North Shore group loses legal battle over Environmental Impact Statement
November 14 2006 |
by Surfrider Foundation
By Andrew Pereira
The battle cry of "keep the country, country" suffered a defeat Monday when Circuit Court Judge Sabrina McKenna ruled Kuilima Resort Company is not required to conduct a new Environmental Impact Statement before it begins construction of five new hotels from Kawela Bay to Kahuku Point on Oahu’s North Shore.
The ruling came after months of protests, petition signings and community education by several grassroots organization like Keep the North Shore Country which filed suit against the City and County of Honolulu and KRC.
As the debate over the proposed development moved to Honolulu Circuit Court, Judge Mckenna was charged with deciding whether a supplemental environmental impact statement was needed to replace one done more than 20 years ago.
The Honolulu City Council approved the project in 1985 one year after the original EIS was completed. The proposed project, which includes condominiums and time shares, would bring the number of total units at Turtle Bay to four thousand and has no expiration date.
During the hearing McKenna often referred to the law passed in 1974 which requires an EIS for all state and county projects.
"At times you folks have gone through a supplemental process,” she quizzed Kuilima Resort attorney Terence James O’Toole, “I'm just wondering what triggers that."
Attorneys for Keep the North Shore Country argued there are several triggers -- most notably timing, changing traffic conditions, and the filing of new subdivision papers by Kuilima Resort.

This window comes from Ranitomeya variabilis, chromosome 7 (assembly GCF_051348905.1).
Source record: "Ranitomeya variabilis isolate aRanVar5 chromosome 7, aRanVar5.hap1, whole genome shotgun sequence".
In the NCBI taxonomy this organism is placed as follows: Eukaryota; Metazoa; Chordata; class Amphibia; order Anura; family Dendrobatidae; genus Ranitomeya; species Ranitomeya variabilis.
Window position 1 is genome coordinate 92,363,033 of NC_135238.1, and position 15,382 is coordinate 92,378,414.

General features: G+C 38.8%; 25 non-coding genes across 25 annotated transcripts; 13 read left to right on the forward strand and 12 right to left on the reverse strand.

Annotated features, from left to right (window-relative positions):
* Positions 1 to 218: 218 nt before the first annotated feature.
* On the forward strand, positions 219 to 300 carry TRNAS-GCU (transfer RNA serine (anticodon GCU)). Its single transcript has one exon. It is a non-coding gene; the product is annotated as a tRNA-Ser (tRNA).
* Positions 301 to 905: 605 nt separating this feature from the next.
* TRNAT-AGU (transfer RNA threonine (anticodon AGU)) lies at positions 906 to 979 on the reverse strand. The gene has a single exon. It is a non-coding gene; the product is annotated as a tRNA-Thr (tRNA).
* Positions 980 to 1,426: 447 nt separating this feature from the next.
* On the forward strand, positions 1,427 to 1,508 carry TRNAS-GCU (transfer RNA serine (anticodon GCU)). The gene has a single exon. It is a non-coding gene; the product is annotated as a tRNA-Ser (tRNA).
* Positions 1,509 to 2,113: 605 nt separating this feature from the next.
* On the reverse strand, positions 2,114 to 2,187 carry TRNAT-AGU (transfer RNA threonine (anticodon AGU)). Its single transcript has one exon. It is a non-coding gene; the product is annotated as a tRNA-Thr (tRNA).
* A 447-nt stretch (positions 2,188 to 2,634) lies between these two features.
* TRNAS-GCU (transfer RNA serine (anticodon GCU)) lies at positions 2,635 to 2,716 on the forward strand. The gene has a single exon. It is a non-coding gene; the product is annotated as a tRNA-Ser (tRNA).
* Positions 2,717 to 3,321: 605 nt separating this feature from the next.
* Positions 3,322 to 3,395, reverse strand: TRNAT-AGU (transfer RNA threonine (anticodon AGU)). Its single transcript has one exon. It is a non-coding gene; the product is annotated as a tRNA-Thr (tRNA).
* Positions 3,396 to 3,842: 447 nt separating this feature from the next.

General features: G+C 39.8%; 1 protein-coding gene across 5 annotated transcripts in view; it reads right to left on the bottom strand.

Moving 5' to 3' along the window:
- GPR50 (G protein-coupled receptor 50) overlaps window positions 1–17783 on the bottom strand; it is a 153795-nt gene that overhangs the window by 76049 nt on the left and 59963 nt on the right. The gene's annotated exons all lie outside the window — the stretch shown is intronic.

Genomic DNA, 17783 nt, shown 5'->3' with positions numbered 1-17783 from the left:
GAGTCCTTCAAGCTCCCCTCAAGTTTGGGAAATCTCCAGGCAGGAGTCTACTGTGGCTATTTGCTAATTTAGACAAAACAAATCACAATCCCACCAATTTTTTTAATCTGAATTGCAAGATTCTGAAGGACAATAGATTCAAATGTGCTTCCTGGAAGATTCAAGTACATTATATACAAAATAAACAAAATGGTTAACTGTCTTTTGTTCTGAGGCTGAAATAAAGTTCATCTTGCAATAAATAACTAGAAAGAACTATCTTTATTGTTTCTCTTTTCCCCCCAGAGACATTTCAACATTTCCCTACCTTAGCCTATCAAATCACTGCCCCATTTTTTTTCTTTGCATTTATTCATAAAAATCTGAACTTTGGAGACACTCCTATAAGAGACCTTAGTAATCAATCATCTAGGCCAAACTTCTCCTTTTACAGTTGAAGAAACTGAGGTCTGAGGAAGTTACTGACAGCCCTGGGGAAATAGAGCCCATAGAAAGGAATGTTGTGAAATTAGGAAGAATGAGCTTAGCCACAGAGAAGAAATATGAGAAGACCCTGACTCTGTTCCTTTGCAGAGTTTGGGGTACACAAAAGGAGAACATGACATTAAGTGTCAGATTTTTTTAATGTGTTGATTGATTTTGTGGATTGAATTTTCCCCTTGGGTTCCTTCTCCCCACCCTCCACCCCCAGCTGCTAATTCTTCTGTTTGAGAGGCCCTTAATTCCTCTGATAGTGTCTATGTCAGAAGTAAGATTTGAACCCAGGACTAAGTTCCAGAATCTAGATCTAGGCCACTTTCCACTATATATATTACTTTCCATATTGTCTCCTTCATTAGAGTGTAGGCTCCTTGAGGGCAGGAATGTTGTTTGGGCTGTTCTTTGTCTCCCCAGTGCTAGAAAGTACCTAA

"The subdivision application in itself requires some discretionary approval by the city,” argued William Hunt, an attorney for the plaintiffs. “When they get that they have to decide, 'Is there a change in this project from the last time we approved it some twenty years ago,' Duh!"
However attorneys for Kuilima Resort said that argument, like Hunt’s rhetorical “Duh” is too simplistic.
They say the scope of the project and the timing of the proposed build-out have not changed and the city's Department of Planning and Permitting has already said so.
"There has to be a burden on somebody who comes in and seeks to say there is a substantive change,” said O’Toole. “Substantive is defined as essential."
Judge McKenna agreed with the legal arguments presented by the defense and ruled in favor of Kuilima Resort, a huge defeat for those concerned about keeping the North Shore country.
"I think that Kamehameha Highway is just at its max,” said Laura Couch, an attorney for the plaintiffs. “We've got to look at how that project is going to affect traffic in the present day."
Couch said she and her fellow attorneys would sit down with their client and decide whether an appeal of the judge’s decision is “appropriate.”
O’Toole who celebrated the decision with his legal team in the court corridor said there have been a lot of misconceptions about the project.
"We'd like to see some dialogue,” he said. “Let’s put the sticks and stones down for a while and have some respectful intelligent conversation. The presumption is that the developer is big and bad and is going to rape and pillage, that is not the case."
O’Toole said the project, which includes 50 acres of parks and new beach access is “exceptionally low density” and no building will be higher than a coconut tree.